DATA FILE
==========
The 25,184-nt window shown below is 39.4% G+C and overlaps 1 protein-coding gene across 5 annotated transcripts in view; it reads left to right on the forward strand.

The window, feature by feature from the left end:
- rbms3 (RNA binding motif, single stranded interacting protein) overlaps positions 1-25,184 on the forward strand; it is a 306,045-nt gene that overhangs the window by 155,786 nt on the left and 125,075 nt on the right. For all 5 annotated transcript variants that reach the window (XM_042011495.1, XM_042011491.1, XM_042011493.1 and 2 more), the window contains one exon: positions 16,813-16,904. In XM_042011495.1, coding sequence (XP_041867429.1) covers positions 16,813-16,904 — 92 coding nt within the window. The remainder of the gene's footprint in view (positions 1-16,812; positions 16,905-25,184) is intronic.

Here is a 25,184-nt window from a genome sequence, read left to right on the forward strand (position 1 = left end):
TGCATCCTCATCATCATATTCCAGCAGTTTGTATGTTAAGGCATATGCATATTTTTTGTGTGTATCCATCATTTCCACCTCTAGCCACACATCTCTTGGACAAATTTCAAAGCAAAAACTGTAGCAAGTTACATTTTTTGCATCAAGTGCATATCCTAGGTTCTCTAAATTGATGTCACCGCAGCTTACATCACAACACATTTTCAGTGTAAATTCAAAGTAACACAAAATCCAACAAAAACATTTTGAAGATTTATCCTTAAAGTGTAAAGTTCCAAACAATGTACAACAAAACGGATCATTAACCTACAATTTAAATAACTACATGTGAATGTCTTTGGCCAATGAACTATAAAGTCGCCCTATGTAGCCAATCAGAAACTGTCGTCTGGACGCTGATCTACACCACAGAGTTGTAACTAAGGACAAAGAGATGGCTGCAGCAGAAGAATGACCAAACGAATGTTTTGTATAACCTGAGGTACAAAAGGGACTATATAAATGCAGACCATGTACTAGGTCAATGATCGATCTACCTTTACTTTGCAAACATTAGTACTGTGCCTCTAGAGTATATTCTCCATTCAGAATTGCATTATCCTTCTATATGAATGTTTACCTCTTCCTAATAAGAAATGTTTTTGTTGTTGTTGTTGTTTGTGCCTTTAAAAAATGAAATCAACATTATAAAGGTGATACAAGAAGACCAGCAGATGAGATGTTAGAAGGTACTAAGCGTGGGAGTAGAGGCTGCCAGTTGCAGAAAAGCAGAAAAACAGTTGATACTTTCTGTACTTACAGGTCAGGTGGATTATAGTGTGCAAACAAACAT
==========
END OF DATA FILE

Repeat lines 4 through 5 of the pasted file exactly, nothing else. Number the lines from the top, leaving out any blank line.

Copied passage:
Here is a 25,184-nt window from a genome sequence, read left to right on the forward strand (position 1 = left end):
TGCATCCTCATCATCATATTCCAGCAGTTTGTATGTTAAGGCATATGCATATTTTTTGTGTGTATCCATCATTTCCACCTCTAGCCACACATCTCTTGGACAAATTTCAAAGCAAAAACTGTAGCAAGTTACATTTTTTGCATCAAGTGCATATCCTAGGTTCTCTAAATTGATGTCACCGCAGCTTACATCACAACACATTTTCAGTGTAAATTCAAAGTAACACAAAATCCAACAAAAACATTTTGAAGATTTATCCTTAAAGTGTAAAGTTCCAAACAATGTACAACAAAACGGATCATTAACCTACAATTTAAATAACTACATGTGAATGTCTTTGGCCAATGAACTATAAAGTCGCCCTATGTAGCCAATCAGAAACTGTCGTCTGGACGCTGATCTACACCACAGAGTTGTAACTAAGGACAAAGAGATGGCTGCAGCAGAAGAATGACCAAACGAATGTTTTGTATAACCTGAGGTACAAAAGGGACTATATAAATGCAGACCATGTACTAGGTCAATGATCGATCTACCTTTACTTTGCAAACATTAGTACTGTGCCTCTAGAGTATATTCTCCATTCAGAATTGCATTATCCTTCTATATGAATGTTTACCTCTTCCTAATAAGAAATGTTTTTGTTGTTGTTGTTGTTTGTGCCTTTAAAAAATGAAATCAACATTATAAAGGTGATACAAGAAGACCAGCAGATGAGATGTTAGAAGGTACTAAGCGTGGGAGTAGAGGCTGCCAGTTGCAGAAAAGCAGAAAAACAGTTGATACTTTCTGTACTTACAGGTCAGGTGGATTATAGTGTGCAAACAAACAT